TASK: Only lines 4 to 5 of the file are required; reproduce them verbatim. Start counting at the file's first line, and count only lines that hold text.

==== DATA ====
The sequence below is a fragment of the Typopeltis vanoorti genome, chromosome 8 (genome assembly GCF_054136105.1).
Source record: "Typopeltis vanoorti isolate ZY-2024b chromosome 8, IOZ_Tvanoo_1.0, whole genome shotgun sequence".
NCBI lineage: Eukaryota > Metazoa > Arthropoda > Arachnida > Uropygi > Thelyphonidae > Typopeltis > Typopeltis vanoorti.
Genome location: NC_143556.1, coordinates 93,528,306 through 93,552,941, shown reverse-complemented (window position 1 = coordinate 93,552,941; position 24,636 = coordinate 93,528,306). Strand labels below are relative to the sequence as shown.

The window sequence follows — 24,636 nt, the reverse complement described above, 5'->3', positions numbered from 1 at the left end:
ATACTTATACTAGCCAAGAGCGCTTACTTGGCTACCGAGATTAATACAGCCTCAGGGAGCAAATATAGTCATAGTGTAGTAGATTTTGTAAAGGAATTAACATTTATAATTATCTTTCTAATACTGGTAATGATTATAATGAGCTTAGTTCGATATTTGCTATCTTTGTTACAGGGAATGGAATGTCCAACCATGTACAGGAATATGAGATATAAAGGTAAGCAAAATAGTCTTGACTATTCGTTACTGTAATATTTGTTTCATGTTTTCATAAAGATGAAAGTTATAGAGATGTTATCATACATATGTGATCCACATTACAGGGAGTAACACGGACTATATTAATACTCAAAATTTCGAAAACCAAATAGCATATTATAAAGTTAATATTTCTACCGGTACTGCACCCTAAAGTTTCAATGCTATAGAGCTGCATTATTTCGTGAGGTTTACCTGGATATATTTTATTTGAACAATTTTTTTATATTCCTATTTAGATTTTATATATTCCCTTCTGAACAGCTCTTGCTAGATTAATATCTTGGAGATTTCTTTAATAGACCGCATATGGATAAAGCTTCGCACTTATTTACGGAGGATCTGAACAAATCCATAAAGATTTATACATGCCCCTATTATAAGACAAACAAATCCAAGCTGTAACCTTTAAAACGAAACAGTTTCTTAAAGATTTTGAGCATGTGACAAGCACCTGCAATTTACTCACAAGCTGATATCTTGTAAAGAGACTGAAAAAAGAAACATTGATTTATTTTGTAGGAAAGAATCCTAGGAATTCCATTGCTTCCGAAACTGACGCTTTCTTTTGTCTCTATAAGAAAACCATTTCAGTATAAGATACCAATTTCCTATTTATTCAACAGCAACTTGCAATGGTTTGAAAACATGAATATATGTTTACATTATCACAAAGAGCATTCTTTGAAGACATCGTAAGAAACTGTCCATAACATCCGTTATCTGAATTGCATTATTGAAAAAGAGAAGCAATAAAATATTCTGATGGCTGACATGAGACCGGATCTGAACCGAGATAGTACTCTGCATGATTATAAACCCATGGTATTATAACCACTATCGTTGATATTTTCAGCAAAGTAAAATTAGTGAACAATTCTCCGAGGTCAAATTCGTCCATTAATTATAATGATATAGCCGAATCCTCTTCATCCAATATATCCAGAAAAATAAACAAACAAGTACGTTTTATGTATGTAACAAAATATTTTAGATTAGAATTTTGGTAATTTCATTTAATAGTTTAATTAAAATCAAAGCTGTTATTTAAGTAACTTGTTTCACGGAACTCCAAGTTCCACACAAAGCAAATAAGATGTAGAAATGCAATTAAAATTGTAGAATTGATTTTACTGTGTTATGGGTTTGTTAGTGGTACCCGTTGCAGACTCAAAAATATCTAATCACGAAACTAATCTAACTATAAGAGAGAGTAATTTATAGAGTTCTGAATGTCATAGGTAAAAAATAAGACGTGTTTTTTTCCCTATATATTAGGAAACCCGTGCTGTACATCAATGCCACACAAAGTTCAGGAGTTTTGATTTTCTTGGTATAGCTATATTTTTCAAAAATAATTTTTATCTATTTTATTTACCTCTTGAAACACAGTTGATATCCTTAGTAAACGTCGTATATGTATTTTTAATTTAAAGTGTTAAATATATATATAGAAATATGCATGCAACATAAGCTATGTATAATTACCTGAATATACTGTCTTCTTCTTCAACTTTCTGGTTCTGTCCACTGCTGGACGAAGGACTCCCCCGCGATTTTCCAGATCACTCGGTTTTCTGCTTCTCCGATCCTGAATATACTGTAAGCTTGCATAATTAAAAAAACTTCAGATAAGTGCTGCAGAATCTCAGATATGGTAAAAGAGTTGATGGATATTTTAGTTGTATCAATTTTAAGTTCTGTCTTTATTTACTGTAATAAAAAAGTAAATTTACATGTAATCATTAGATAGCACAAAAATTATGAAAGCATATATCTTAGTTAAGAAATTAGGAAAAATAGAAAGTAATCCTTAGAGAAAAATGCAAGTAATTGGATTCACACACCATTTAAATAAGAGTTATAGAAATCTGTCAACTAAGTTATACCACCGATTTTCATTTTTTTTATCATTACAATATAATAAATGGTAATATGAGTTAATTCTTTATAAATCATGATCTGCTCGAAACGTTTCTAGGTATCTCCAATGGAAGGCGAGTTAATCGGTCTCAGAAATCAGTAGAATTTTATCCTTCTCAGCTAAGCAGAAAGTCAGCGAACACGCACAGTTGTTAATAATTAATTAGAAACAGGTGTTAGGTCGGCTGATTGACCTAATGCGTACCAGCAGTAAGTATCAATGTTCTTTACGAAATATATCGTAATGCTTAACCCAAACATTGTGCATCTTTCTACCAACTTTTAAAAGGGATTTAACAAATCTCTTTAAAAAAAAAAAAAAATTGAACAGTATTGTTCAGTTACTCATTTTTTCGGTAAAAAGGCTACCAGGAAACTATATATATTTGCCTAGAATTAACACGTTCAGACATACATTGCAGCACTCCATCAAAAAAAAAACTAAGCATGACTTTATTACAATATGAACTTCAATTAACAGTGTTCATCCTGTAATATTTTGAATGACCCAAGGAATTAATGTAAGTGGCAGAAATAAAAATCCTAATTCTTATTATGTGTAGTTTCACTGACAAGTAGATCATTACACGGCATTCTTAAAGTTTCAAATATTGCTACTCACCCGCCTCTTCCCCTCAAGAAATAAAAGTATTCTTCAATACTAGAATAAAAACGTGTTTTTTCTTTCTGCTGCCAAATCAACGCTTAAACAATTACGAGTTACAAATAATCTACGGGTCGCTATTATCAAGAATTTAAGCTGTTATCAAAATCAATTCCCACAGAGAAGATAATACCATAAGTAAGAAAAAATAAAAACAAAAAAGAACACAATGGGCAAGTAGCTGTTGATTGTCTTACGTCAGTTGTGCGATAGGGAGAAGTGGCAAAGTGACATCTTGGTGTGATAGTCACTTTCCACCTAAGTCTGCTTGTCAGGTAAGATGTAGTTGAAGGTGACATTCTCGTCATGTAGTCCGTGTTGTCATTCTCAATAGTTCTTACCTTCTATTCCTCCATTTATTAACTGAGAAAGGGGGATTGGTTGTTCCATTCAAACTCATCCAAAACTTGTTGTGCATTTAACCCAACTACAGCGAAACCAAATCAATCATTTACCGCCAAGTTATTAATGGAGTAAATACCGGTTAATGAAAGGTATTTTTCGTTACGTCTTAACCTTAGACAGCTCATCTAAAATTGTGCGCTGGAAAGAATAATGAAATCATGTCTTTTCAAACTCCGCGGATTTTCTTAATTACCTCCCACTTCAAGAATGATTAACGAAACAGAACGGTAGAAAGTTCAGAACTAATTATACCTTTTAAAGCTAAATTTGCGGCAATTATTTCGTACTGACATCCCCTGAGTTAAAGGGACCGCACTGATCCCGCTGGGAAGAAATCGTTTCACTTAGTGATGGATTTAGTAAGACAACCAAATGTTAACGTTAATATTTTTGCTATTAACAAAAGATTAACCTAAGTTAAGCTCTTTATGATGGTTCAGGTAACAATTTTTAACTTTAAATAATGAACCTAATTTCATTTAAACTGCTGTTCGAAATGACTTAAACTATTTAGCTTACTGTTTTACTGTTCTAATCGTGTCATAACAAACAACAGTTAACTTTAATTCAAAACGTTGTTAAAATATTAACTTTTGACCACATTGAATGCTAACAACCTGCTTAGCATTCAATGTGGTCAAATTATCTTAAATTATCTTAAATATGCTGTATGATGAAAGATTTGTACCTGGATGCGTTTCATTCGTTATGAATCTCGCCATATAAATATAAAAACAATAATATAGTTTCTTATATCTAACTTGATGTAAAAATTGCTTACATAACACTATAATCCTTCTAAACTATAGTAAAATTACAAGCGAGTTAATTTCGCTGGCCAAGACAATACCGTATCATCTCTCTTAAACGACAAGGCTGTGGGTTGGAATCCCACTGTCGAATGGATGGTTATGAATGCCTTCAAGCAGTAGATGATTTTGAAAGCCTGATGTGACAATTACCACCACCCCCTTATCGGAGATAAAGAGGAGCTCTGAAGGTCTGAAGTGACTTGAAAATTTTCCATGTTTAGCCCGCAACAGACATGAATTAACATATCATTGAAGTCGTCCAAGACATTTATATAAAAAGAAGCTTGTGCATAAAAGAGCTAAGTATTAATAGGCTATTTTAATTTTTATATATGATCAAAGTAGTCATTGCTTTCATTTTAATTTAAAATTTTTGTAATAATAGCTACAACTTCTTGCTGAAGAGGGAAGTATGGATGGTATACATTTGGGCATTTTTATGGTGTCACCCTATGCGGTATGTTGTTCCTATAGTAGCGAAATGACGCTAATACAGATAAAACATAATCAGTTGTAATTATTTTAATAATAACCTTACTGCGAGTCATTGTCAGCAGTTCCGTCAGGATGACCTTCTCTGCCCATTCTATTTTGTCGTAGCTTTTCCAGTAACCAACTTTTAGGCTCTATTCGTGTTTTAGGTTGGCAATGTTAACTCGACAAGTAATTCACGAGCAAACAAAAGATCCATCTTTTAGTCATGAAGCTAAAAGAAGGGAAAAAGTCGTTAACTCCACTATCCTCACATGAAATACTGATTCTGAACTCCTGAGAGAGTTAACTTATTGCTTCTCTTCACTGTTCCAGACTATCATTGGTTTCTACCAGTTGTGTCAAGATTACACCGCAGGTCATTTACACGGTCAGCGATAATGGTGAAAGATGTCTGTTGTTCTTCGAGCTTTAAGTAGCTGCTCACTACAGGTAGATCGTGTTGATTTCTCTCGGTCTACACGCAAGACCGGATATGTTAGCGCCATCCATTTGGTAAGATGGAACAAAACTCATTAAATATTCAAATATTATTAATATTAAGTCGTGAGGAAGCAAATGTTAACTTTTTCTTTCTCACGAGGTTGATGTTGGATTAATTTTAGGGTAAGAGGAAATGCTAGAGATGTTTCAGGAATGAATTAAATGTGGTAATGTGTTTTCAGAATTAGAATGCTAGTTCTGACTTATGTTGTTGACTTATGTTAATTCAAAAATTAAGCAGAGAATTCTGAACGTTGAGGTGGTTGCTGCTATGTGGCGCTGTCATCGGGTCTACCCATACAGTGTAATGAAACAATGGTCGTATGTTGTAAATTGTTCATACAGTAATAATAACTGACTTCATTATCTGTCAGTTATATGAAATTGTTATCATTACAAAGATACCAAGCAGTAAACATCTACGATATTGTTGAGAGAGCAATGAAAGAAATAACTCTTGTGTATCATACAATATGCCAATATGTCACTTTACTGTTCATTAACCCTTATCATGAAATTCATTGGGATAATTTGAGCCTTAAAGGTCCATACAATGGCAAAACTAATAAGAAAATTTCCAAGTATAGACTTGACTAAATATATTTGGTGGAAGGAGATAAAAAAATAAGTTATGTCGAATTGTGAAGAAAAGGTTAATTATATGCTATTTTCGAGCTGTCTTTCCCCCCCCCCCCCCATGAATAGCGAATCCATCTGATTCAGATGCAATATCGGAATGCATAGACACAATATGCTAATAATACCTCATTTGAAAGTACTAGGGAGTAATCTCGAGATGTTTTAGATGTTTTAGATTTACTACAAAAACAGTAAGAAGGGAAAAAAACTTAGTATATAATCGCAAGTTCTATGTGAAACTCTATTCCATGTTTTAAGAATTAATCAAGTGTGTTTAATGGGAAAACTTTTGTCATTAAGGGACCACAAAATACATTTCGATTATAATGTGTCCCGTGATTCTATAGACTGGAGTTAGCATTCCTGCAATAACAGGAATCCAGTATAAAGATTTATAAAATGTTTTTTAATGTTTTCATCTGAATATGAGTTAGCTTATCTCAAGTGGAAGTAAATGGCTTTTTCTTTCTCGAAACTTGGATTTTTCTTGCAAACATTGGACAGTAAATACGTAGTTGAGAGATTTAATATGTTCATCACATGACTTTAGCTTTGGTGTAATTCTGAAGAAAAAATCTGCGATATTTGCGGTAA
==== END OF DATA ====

Genome location: NC_143556.1, coordinates 93,528,306 through 93,552,941, shown reverse-complemented (window position 1 = coordinate 93,552,941; position 24,636 = coordinate 93,528,306). Strand labels below are relative to the sequence as shown.

The window sequence follows — 24,636 nt, the reverse complement described above, 5'->3', positions numbered from 1 at the left end: